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Navigating Statutory Demands in Australia: A Guide for Debtor Companies


Facing a statutory demand can be a daunting experience for any company. In Australia, a statutory demand, issued by a creditor, compels a debtor company to pay an owed debt. Ignoring this demand may lead to severe consequences like a winding-up application under the assumption of insolvency. However, there are strategic ways to counter such demands.

What Constitutes a Genuine Dispute?

The concept of a 'genuine dispute' is crucial in challenging a statutory demand. This term was defined in the landmark case Eyota Pty Ltd v Hanave Pty Ltd (1994) as a dispute requiring "plausible contention requiring investigation." It means the dispute should be real and substantial, not hypothetical or artificial. The courts require a balance of probabilities to establish this, and any arguable case against the debt may suffice.

In Creata (Aust) Pty Ltd v Faull (2017), the court clarified that an applicant need not provide a fully evidenced claim but merely enough to demonstrate a genuine dispute or an offsetting claim. This legal threshold is intentionally set low to ensure fairness in these proceedings.

Scenarios for a Genuine Dispute

A genuine dispute can arise in various situations:

  • Existence of Debt: Questions over the actual existence or ownership of the alleged debt.
  • Concluded Agreement: Disputes about the binding nature or completion of an agreement.
  • Contract Interpretation: Differing interpretations of a contract's terms.
  • Quality of Services: Issues regarding the provision of services without due care or at all.
  • Ambiguous Court Judgments: Unclear terms in a judgment or order.
  • Pending Appeals: Situations where an appeal against a judgment is pending.

The Role of Offsetting Claims

An offsetting claim, under section 459H(1)(b) of the Corporations Act, is another ground to contest a statutory demand. This could be a counterclaim, set-off, or cross-demand. The essence of an offsetting claim is to reduce or nullify the debt amount in the statutory demand. The claim must be genuine, quantifiable, and not necessarily related to the transaction of the debt.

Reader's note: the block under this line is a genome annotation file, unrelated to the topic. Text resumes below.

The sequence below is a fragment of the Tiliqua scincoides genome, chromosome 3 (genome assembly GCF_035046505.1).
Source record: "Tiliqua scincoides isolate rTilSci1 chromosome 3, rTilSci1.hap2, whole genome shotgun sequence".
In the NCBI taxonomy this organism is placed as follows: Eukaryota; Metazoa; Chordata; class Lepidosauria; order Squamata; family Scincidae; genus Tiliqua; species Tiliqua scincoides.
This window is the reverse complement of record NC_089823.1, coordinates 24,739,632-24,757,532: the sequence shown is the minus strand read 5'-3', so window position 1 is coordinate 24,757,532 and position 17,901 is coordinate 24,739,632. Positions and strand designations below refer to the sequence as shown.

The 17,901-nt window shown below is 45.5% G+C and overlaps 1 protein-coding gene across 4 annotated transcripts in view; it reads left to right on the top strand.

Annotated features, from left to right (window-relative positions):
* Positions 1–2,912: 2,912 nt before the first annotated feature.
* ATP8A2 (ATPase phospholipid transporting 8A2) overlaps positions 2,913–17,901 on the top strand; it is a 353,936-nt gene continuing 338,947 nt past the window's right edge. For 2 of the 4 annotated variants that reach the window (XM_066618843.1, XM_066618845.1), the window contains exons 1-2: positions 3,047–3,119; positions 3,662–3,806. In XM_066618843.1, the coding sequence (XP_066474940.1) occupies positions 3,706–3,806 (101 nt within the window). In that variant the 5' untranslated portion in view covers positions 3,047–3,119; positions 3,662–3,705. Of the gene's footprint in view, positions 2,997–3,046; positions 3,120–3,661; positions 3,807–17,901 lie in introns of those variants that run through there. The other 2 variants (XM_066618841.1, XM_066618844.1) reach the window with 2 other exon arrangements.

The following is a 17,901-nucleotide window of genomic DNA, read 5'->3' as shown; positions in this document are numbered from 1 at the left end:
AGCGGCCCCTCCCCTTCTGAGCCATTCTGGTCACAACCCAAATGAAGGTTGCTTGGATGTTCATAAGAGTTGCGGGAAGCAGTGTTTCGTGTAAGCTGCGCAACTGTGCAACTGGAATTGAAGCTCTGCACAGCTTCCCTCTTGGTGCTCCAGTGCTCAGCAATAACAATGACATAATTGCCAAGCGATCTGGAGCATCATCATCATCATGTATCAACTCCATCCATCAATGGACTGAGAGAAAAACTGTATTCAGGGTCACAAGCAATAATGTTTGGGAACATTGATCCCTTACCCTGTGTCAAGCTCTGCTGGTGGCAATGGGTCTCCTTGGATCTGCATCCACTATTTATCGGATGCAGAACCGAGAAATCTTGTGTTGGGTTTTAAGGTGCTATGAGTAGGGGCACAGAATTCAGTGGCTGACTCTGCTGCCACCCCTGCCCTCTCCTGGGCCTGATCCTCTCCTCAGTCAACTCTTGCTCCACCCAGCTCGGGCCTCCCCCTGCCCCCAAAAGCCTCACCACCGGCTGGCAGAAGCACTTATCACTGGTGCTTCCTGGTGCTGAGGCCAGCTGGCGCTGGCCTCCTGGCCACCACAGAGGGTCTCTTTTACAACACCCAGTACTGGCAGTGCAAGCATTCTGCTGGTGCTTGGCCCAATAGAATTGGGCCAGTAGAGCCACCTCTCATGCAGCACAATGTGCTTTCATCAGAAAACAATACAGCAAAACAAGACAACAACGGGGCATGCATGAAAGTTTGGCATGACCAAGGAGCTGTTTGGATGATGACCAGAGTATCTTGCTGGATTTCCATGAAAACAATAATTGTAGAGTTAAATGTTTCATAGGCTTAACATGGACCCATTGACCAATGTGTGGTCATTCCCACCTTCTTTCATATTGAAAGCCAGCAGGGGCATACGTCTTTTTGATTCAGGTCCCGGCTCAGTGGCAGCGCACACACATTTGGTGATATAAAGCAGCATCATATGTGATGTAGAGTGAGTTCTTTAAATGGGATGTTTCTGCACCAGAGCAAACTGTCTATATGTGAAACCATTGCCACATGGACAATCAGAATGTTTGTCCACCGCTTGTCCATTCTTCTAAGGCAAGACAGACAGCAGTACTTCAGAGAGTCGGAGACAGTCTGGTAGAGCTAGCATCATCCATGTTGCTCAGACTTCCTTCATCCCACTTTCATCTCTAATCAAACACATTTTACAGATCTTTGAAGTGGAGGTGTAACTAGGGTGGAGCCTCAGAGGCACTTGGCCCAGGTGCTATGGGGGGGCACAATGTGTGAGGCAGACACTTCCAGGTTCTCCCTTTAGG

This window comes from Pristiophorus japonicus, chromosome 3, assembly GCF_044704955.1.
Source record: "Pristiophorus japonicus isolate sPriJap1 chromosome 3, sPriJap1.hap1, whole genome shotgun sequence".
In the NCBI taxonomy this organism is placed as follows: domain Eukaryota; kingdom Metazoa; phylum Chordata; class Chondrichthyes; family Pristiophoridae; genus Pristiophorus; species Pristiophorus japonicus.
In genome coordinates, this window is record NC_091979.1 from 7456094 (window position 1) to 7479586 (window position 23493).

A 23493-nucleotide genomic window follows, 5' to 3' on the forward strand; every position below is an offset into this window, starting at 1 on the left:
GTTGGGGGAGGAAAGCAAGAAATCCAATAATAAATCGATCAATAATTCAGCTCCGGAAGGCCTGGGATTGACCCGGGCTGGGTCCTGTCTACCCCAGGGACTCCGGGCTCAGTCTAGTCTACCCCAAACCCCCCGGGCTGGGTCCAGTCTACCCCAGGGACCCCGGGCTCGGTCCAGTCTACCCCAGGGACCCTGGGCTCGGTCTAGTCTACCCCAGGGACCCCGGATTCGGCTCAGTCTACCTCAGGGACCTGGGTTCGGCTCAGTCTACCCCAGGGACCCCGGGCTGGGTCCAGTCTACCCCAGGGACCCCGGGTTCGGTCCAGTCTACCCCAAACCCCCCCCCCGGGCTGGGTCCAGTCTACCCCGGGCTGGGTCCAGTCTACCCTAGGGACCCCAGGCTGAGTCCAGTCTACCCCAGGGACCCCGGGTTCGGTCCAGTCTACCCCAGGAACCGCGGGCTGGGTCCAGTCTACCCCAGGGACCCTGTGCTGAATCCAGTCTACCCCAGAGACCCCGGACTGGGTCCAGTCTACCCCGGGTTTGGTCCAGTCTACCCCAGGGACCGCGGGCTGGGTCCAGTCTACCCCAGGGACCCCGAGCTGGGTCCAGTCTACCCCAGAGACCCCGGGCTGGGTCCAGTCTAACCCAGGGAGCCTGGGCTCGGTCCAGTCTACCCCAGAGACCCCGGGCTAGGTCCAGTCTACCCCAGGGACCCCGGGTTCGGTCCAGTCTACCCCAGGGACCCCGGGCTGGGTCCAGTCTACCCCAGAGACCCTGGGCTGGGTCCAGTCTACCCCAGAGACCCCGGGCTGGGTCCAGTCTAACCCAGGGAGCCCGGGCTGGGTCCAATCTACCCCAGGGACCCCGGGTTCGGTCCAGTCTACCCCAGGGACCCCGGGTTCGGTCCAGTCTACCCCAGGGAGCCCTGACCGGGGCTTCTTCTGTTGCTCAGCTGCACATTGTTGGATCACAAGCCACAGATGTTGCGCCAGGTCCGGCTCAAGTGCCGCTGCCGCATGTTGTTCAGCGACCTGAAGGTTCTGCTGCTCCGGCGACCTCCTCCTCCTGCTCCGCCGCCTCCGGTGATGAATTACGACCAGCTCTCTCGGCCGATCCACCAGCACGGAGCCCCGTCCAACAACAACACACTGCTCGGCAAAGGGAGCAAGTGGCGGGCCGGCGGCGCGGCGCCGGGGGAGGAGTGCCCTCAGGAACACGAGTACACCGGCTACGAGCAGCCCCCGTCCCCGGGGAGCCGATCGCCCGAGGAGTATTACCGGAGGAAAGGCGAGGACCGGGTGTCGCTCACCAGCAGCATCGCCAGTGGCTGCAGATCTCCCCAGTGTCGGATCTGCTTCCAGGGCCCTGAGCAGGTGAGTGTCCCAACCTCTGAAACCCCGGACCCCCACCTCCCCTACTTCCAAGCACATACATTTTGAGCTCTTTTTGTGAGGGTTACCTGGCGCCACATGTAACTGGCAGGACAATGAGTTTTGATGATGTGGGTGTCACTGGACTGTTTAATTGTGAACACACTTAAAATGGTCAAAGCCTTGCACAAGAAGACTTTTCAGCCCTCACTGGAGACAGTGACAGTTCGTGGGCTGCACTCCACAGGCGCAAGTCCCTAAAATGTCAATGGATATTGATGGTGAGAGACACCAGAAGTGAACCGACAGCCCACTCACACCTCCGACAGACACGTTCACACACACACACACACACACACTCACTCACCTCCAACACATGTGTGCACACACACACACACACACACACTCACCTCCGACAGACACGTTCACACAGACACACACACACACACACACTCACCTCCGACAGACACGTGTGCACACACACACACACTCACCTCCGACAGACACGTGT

Other Grounds for Disputing Statutory Demands

Apart from genuine disputes and offsetting claims, a company can challenge a statutory demand based on substantial defects in the demand's form under section 459J(1)(a). These defects should be significantly unjust, like missing signatures, incorrect details, or improper affidavits.

The Process of Disputing a Statutory Demand

To dispute a statutory demand, a company must file an application and supporting affidavit in a State Supreme Court or the Federal Court. This affidavit should detail the basis of the genuine dispute or offsetting claim and include relevant documents. Additional evidence can be filed later, provided it aligns with the initial affidavit's arguments.

Outcomes of Disputing a Statutory Demand

Successful applications may result in the court setting aside or varying the statutory demand. If the amended debt is below $4,000, the demand might be entirely set aside. Conversely, a failed application could extend the compliance timeframe by seven days.

Connect with us at Allied Legal on 03 8691 3111 or drop us an email at hello@alliedlegal.com.au to discuss how we can assist you in handling a statutory demand.


The insights presented in this article are derived from ‘Received a statutory demand? Consider these three proven grounds to dispute the debt’ published to Mondaq by Toby Boys, Tom Goodwin and Thao Nguyen on 24 April 2023.

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